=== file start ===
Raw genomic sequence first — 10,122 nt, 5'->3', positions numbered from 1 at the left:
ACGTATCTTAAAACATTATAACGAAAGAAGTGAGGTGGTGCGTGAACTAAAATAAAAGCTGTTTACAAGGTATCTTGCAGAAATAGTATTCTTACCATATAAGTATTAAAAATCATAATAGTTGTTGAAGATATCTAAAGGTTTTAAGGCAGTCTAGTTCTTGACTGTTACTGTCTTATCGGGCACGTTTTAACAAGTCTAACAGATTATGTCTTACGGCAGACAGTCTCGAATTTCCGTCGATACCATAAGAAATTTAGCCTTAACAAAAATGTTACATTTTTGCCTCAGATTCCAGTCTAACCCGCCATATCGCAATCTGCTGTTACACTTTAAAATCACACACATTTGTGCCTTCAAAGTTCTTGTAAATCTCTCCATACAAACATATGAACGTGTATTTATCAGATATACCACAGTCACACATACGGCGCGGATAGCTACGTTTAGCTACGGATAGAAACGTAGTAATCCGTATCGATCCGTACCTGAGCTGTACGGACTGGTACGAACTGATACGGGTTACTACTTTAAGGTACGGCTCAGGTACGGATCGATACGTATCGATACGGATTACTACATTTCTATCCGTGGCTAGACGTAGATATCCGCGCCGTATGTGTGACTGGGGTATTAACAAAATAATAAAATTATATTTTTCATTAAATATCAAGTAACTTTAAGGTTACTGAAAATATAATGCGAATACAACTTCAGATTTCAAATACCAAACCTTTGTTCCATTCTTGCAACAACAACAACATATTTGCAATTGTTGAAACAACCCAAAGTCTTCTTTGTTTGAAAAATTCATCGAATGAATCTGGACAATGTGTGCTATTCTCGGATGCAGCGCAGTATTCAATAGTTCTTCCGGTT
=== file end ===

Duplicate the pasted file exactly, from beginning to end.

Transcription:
Raw genomic sequence first — 10,122 nt, 5'->3', positions numbered from 1 at the left:
ACGTATCTTAAAACATTATAACGAAAGAAGTGAGGTGGTGCGTGAACTAAAATAAAAGCTGTTTACAAGGTATCTTGCAGAAATAGTATTCTTACCATATAAGTATTAAAAATCATAATAGTTGTTGAAGATATCTAAAGGTTTTAAGGCAGTCTAGTTCTTGACTGTTACTGTCTTATCGGGCACGTTTTAACAAGTCTAACAGATTATGTCTTACGGCAGACAGTCTCGAATTTCCGTCGATACCATAAGAAATTTAGCCTTAACAAAAATGTTACATTTTTGCCTCAGATTCCAGTCTAACCCGCCATATCGCAATCTGCTGTTACACTTTAAAATCACACACATTTGTGCCTTCAAAGTTCTTGTAAATCTCTCCATACAAACATATGAACGTGTATTTATCAGATATACCACAGTCACACATACGGCGCGGATAGCTACGTTTAGCTACGGATAGAAACGTAGTAATCCGTATCGATCCGTACCTGAGCTGTACGGACTGGTACGAACTGATACGGGTTACTACTTTAAGGTACGGCTCAGGTACGGATCGATACGTATCGATACGGATTACTACATTTCTATCCGTGGCTAGACGTAGATATCCGCGCCGTATGTGTGACTGGGGTATTAACAAAATAATAAAATTATATTTTTCATTAAATATCAAGTAACTTTAAGGTTACTGAAAATATAATGCGAATACAACTTCAGATTTCAAATACCAAACCTTTGTTCCATTCTTGCAACAACAACAACATATTTGCAATTGTTGAAACAACCCAAAGTCTTCTTTGTTTGAAAAATTCATCGAATGAATCTGGACAATGTGTGCTATTCTCGGATGCAGCGCAGTATTCAATAGTTCTTCCGGTT